In less than a year, Edward John Drake directs Bruce Willis for the fourth time in Gasoline Alley from Saban Films. Drake also scripts the film, which attempts to tell the chilling story of a savage Hollywood murder set in present-day Los Angeles. Jimmy Jayne (Devon Sawa), a reformed ex-con, is the prime suspect who will stop at nothing to prove his innocence. Homicide detectives Freeman (Bruce Willis) and Vargas (Luke Wilson) are close on his tail as Jimmy takes on his own investigation, risking his life in the dark underbelly of L.A.
My readers would think by now; I would have learned my lesson concerning these Bruce Willis movies that seem to appear every week. Per the norm, though, Willis is not actually the star of the film as that title belongs to Devon Sawa. The film opens up with an introduction to Sawa’s character in a sleazy strip club where he attracts the attention of a gorgeous young woman. The following day we have a dead body. The detectives quickly find a lighter inscribed with Jimmy’s place of employment Gasoline Alley and his name. This piece of evidence quickly makes Jimmy a suspect.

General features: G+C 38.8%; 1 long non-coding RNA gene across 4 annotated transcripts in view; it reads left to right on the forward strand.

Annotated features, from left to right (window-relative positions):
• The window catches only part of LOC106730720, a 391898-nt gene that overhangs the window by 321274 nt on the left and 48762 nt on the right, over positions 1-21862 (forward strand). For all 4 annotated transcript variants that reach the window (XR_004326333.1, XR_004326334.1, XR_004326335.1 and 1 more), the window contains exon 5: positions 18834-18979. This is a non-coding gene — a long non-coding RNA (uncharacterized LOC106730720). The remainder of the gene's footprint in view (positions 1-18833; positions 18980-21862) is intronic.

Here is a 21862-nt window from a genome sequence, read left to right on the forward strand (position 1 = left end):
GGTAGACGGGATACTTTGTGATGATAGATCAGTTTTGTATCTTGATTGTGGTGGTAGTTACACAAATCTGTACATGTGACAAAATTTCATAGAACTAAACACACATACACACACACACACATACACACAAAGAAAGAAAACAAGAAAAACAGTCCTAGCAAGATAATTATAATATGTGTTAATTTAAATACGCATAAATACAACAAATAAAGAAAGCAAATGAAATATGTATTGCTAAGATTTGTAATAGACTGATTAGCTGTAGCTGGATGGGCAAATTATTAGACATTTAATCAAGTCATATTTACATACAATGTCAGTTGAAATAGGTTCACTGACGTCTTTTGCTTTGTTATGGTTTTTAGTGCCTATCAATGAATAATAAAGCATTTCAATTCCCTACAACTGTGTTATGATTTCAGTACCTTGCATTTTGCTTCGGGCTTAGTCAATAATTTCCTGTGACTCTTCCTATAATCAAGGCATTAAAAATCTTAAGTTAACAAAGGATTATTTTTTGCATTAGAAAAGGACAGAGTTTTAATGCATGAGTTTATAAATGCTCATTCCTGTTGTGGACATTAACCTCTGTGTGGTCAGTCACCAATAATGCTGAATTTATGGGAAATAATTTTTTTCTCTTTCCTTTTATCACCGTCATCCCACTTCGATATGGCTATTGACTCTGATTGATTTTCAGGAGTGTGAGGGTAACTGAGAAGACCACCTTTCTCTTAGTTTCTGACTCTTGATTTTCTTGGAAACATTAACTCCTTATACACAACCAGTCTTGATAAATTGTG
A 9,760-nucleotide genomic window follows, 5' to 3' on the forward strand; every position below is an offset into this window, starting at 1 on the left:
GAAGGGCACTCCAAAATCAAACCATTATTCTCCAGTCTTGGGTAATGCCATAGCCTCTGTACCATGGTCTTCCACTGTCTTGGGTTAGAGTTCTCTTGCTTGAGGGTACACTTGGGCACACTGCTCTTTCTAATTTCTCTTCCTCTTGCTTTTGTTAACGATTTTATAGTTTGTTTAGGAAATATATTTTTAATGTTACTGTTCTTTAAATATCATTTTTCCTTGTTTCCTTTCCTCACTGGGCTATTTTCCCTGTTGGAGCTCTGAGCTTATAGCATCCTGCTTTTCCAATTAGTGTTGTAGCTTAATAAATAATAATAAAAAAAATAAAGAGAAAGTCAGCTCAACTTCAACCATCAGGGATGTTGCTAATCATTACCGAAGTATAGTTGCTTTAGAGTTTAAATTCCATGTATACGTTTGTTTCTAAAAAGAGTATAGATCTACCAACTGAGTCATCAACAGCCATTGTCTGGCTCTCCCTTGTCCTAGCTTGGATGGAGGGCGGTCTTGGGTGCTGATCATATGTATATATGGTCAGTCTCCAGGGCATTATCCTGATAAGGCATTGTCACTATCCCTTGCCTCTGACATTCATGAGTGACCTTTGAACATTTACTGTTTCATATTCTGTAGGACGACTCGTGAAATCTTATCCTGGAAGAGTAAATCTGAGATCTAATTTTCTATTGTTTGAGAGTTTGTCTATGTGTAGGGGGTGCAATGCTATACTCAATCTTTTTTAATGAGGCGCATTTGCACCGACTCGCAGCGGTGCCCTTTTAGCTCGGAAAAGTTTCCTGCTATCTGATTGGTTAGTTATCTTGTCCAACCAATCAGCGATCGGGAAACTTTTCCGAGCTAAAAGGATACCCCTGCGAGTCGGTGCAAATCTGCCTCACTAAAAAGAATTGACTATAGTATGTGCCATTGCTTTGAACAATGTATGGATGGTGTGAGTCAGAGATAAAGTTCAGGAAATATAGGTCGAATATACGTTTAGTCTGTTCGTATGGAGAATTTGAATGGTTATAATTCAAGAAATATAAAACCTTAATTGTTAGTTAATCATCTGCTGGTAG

The opening credits for the film display a weak style of cinematography that omits a low-budget type of picture. Furthermore, Sawa looks every bit of his forty-three years of age. I do not know if the make-up job was intentional to give Sawa a look of an ex-con. He looks terrible, though, in the sense that he may have had some bad vices in his personal life. Furthermore, one scene with Jimmy’s character is one of the most moronic decisions I have ever seen committed to film.
Luke Wilson is on autopilot for the film, and it appears that he is playing a heightened mock version of himself as he hams it up with his line delivery throughout the film. One brutally bad scene involves Willis and Wilson attempting a good cop/bad cop routine on Sawa’s character. As for Mr. Wills continues to deliver performance that would make Yogurt from Spaceballs giddy as Willis searches for more money.
I will say that Gasoline Alley is not a total catastrophe of a film. Kenny Wormald has a great cameo as an action star who served time with Jimmy. While in brief, cameos Super bowl Champion Vernon Davis and rapper The D.O.C. both show commendable screen presence. As I always say, though, check the film out for yourself, but for me, Willis continues his downward spiral into B movies. I can only hope that one of Willis’s eight movies due for release in 2022 returns the actor to his former glory.
Final Grade: F
Gasoline Alley opens in limited Theaters February 25, 2022. In addition the film is also available on Digital, and On Demand
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